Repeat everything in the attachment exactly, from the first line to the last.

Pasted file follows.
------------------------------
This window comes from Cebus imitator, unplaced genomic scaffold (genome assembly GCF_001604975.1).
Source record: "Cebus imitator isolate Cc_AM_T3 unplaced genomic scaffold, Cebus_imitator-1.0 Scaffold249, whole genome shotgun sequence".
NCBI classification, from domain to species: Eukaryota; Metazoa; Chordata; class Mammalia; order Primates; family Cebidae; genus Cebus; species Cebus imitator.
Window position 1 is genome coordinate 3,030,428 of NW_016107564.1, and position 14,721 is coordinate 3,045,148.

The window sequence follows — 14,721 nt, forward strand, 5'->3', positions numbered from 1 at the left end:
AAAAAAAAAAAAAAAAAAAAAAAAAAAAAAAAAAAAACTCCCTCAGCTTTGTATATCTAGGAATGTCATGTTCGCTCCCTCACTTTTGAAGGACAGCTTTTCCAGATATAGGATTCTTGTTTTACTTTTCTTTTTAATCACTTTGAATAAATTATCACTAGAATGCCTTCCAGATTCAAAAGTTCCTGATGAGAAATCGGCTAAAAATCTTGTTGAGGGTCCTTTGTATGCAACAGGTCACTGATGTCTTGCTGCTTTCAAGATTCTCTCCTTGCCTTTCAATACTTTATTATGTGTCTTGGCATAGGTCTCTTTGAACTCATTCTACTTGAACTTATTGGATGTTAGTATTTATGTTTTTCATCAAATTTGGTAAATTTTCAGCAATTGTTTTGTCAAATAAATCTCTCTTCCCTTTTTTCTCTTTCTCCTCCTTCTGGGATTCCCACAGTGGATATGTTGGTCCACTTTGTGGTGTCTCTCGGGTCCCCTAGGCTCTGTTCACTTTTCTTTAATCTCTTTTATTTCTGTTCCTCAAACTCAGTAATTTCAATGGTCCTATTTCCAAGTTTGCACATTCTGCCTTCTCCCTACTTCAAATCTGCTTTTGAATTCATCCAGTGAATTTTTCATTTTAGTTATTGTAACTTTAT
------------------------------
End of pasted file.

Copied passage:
This window comes from Cebus imitator, unplaced genomic scaffold (genome assembly GCF_001604975.1).
Source record: "Cebus imitator isolate Cc_AM_T3 unplaced genomic scaffold, Cebus_imitator-1.0 Scaffold249, whole genome shotgun sequence".
NCBI classification, from domain to species: Eukaryota; Metazoa; Chordata; class Mammalia; order Primates; family Cebidae; genus Cebus; species Cebus imitator.
Window position 1 is genome coordinate 3,030,428 of NW_016107564.1, and position 14,721 is coordinate 3,045,148.

The window sequence follows — 14,721 nt, forward strand, 5'->3', positions numbered from 1 at the left end:
AAAAAAAAAAAAAAAAAAAAAAAAAAAAAAAAAAAAACTCCCTCAGCTTTGTATATCTAGGAATGTCATGTTCGCTCCCTCACTTTTGAAGGACAGCTTTTCCAGATATAGGATTCTTGTTTTACTTTTCTTTTTAATCACTTTGAATAAATTATCACTAGAATGCCTTCCAGATTCAAAAGTTCCTGATGAGAAATCGGCTAAAAATCTTGTTGAGGGTCCTTTGTATGCAACAGGTCACTGATGTCTTGCTGCTTTCAAGATTCTCTCCTTGCCTTTCAATACTTTATTATGTGTCTTGGCATAGGTCTCTTTGAACTCATTCTACTTGAACTTATTGGATGTTAGTATTTATGTTTTTCATCAAATTTGGTAAATTTTCAGCAATTGTTTTGTCAAATAAATCTCTCTTCCCTTTTTTCTCTTTCTCCTCCTTCTGGGATTCCCACAGTGGATATGTTGGTCCACTTTGTGGTGTCTCTCGGGTCCCCTAGGCTCTGTTCACTTTTCTTTAATCTCTTTTATTTCTGTTCCTCAAACTCAGTAATTTCAATGGTCCTATTTCCAAGTTTGCACATTCTGCCTTCTCCCTACTTCAAATCTGCTTTTGAATTCATCCAGTGAATTTTTCATTTTAGTTATTGTAACTTTAT